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In the opening scene of Carol, when Manhattan shopgirl Therese (played by Rooney Mara) sees Carol, a wealthy housewife played by Cate Blanchett, there’s no denying the connection felt between the two lesbian lovers. It’s in that moment we also witness Carol as a luxurious woman as she walks around the store with her pretty beret, fresh mani, structured satchel and of course, that fabulous fur coat.
“We’ve already seen Therese arrive at work and be given the hat she hates to wear so we’ve established her but the most important thing was her first sight of Carol,” said Powell during a panel with screenwriter Phyllis Nagy and cinematographer Ed Lachman after a screening of the film on Saturday. “I just knew the fur coat had to be a light color. That was my first feeling about the film was that the coat had to be pale.”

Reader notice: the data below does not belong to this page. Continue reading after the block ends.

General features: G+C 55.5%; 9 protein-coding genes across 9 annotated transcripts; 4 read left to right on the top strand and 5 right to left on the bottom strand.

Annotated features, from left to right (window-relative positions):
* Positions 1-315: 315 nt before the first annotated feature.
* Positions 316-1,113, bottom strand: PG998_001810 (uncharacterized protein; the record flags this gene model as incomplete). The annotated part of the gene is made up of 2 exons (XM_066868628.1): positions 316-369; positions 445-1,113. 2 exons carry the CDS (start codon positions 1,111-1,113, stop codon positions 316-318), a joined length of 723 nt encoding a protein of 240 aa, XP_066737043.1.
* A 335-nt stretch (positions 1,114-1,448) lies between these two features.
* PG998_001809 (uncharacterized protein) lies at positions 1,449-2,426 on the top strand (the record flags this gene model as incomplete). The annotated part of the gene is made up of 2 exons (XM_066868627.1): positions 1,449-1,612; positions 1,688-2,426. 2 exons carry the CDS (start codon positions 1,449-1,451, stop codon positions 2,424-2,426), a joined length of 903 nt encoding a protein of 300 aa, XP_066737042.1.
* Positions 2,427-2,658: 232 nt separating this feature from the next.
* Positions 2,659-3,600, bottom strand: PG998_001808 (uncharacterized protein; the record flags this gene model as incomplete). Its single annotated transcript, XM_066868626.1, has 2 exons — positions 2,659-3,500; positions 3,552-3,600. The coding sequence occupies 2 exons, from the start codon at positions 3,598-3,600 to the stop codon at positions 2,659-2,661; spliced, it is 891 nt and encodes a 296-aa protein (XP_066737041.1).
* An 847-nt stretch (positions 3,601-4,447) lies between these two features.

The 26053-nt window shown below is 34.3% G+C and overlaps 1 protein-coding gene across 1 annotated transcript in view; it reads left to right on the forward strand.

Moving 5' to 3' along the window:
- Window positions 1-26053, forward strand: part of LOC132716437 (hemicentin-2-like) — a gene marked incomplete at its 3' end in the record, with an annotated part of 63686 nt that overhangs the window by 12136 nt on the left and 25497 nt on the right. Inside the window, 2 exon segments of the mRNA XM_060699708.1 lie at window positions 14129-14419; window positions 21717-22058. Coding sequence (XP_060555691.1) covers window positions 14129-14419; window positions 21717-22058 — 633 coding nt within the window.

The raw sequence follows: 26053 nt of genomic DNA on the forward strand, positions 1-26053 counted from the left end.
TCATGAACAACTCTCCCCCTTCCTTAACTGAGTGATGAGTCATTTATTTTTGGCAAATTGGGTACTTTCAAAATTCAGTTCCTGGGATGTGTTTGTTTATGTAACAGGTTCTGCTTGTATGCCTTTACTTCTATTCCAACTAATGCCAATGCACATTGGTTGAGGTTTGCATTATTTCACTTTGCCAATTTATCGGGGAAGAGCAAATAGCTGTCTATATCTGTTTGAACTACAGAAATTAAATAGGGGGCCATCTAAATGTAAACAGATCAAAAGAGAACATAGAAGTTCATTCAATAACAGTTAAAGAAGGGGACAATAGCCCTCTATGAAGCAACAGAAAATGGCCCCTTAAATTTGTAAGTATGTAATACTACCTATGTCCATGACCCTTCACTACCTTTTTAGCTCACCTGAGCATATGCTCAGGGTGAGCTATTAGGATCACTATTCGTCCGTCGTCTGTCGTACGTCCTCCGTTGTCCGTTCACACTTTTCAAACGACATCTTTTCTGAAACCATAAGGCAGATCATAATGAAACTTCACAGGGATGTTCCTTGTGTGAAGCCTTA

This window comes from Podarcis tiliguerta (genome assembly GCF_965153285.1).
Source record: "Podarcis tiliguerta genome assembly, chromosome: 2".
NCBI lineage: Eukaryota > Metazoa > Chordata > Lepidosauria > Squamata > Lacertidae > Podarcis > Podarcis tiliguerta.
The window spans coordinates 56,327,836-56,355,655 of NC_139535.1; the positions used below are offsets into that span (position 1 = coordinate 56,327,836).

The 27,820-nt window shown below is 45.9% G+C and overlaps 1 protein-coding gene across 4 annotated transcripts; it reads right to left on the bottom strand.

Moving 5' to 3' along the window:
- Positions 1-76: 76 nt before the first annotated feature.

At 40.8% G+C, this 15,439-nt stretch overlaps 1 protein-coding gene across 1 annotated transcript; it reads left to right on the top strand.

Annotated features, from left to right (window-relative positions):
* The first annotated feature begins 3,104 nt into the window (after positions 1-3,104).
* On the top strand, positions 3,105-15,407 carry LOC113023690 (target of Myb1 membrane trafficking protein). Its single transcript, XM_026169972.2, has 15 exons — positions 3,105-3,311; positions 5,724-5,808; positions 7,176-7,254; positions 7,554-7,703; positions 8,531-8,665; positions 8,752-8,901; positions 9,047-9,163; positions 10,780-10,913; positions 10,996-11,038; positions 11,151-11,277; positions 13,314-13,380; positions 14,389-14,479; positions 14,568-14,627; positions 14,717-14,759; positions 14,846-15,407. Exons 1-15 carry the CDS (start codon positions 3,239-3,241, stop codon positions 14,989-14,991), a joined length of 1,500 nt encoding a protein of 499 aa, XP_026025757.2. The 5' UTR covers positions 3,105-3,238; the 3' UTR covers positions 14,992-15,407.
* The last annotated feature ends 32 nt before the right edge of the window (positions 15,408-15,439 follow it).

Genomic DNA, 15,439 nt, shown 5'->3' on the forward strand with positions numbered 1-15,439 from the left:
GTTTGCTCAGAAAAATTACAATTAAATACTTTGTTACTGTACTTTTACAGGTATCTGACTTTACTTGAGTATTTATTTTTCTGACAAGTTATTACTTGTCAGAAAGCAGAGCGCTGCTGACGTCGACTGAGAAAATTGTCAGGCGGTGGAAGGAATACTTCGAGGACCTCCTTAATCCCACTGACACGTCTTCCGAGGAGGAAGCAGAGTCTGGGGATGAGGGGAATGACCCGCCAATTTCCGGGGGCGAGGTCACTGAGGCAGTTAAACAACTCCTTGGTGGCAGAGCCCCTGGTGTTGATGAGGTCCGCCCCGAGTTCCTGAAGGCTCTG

Although she knew she wanted the outerwear to lean towards the pale side, she shared that she “didn’t want it to be white. I didn’t want to be ridiculous.”
So the search for the perfect coat began. But after scouring for some time, Powell found no such luck. “I found the right color in the wrong coat, the right-shaped coat in the wrong color,” said the designer of her research.
In the end, Powell enlisted a furrier to make the oversized jacket “from lots of bits of old coats, all cut up and sewed together to make this coat in the right color.” But since it was made quickly and “from really old fur,” it fell apart almost as quickly as it was built.
“The coat itself fell apart every single day, every single scene,” said Powell, who is also nominated for an Academy Award for her designs in Cinderella. “It sort of split and every single day, the poor costumer that looked after Cate — she spent her entire lunch time repairing it every day. It was a nightmare.”
But Powell has no regrets. “We kind of knew this when we did the screen test. […] We took a huge risk and I’m glad we did because that image in that color with the coral scarf and hat set her apart.”
Indeed that coat was worth it. Not only has Powell score an Oscar nomination for Carol, but she’s also been nominated for a Costume Designers Guild Award for the excellence in period film category.
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